At BVU, the RF signal is bounced off a nearby mountain to a fiber feed on a city water tank to city hall, where the main data server is kept. The point-to-multipoint RF network allows video events at the airport to be monitored at the airport itself as well as at the local police station.

The radio system is a full-mesh system with built-in redundancies. If one link goes down, the mesh system rebuilds itself automatically to reconnect with the server via another pathway.

 




Facts & Figures

Project: New Airport Security System

Location: Boulder City (NV) Municipal Airport

System Design and Integration: Triad Wireless

Video Analytic Software: ICx Vision Systems

Proximity Card Readers: F.E. Moran, HID Corp., Honeywell, AAID Security Solutions and Digi International

Video Cameras: Axis Communications

Cost: Card Readers - $30,000;

Wireless Video Security and Analytics - $60,000

Smart Video

ICx's PureActiv(r) video analytics system works in conjunction with the Triad wireless system to detect and track moving objects of significance throughout the airport's facilities. The fully automated system precludes the need for security staff to monitor video screens for suspicious activity, which in turn lowers staffing costs. The system can be programmed to classify objects such as people, cars, trucks, etc., while ignoring motion resulting from changes in lighting and weather conditions. It also alerts security personnel with real-time images when predefined suspicious activity occurs.

"Our software handles the 'smarts' of the video network," says Eric Olson, director of product management at ICx Vision Systems. "The system analyzes and stores the video, the replay - the forensic analysis of events caught on camera. If an event occurs, our software will automatically detect it and notify security. It will also allow them to go back and highlight an area of the video and say 'show me all the activity we've had here in, say, the last six hours.' This makes it very easy for security personnel to see what occurred and when it occurred - evidence that you can bring to court if the need arises."

PureActiv(r) is a command and control system that works off a geo-spatial reference grid. The software turns the cameras into intelligent devices by emulating human vision. All of the cameras are placed on an animated map display and controlled at a remote computer terminal.

Cost Savings

Like many other communities these days, Boulder City struggles with budgetary constraints. Triad's design was particularly attractive because it allowed the city to develop an integrated wireless system that can be expanded as needs dictated and budgets allowed.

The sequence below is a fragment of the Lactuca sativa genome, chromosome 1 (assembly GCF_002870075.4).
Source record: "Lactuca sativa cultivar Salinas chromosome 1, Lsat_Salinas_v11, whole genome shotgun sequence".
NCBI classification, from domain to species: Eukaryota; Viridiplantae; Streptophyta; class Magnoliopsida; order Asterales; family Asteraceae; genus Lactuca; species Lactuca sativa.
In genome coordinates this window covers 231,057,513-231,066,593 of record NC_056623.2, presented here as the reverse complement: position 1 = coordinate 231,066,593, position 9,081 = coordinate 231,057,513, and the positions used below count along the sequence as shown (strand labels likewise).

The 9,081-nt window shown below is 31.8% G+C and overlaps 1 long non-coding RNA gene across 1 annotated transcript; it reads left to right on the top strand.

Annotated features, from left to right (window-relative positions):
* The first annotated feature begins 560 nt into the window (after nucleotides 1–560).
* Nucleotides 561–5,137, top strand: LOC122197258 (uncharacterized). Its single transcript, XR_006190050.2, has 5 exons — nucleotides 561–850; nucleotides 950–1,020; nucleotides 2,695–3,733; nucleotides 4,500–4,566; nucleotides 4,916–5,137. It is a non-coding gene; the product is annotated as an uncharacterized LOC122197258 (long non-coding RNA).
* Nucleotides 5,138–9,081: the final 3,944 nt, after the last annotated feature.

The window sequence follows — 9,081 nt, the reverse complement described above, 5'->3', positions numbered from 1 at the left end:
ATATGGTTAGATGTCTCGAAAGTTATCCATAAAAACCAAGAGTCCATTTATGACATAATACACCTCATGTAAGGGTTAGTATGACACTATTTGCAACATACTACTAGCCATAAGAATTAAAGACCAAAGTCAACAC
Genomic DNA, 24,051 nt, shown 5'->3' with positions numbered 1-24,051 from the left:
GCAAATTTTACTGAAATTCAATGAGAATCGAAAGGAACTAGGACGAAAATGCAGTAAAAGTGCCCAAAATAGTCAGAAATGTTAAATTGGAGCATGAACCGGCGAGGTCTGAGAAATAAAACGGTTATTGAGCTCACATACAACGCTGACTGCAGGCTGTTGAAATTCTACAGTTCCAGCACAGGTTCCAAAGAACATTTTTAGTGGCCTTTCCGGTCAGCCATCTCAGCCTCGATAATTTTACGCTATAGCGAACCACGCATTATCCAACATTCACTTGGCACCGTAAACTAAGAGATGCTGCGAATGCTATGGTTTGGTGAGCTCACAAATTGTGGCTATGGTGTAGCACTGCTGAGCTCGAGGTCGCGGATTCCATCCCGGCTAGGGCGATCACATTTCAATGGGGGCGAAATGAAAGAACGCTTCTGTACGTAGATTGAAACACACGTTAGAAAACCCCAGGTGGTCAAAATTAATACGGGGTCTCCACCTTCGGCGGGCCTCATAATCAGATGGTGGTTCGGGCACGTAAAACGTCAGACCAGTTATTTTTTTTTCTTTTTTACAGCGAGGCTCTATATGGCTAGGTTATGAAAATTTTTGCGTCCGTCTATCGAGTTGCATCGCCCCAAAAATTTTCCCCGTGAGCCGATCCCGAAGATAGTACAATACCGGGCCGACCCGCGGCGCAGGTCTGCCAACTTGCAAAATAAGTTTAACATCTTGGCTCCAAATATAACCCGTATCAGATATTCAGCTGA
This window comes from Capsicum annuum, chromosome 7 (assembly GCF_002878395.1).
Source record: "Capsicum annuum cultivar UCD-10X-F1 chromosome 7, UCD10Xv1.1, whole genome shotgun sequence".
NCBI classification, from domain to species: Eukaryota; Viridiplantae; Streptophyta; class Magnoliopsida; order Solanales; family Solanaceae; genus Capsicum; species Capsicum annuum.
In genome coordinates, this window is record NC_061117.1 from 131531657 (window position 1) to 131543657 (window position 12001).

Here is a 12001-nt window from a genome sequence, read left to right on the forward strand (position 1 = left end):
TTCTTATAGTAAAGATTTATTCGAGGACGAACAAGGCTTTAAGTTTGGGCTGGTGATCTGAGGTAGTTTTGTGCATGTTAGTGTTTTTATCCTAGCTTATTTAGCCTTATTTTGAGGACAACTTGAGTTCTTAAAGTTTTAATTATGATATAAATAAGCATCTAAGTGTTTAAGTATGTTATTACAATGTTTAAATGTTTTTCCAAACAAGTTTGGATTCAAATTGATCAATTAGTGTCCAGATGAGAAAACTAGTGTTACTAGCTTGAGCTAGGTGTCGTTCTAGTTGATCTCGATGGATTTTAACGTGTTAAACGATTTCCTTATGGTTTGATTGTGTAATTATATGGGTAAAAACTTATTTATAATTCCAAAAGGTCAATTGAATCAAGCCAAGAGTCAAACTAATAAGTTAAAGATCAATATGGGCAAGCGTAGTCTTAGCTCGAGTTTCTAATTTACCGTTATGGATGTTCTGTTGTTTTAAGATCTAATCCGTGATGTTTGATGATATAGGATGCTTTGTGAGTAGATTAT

The primary issues were (1) how to gather data efficiently and economically and (2) how to reconcile needed security improvements with budgetary constraints.

The wireless network obviates the need for site analyses and construction costs to install expensive fiber lines. Analytic software cuts security staffing costs. Instituting a citywide security system consolidates resources, creates efficiencies and shares costs among departments. BVU is one component of a system virtually unlimited in its expansion capabilities

Currently, BVU has nine cameras monitoring gates, fence lines, hangar areas, ramps and runways. Seven more are expected, as the budget allows.

"At that point," says Armantrout, "we will reevaluate to determine if we still have additional coverage needs. Depending on our needs, we would install two to four cameras a year to fill in gaps."

About the Airport

Hoover Dam and Las Vegas not only affect security measures at Boulder City Municipal, they're fully entwined in its history and future. The airport was built in 1931 to accommodate commercial air service for construction companies working on the Hoover Dam project during the height of the Great Depression. Currently, four operators use it as their base for on-demand air charters to the Grand Canyon. Of the roughly 200 aircraft based at the airport, 35 are commercial.

Last year, the non-hub primary airport moved approximately 200,000 passengers. Its facilities include 140 private aircraft hangars, 190,000 square feet of commercial hangar space and three runways: a 4,800-foot primary runway, a 3,850-foot crosswind runway and an unlit 2,200-foot strip. Its new terminal is scheduled to open in March.

Subcategory: 
Security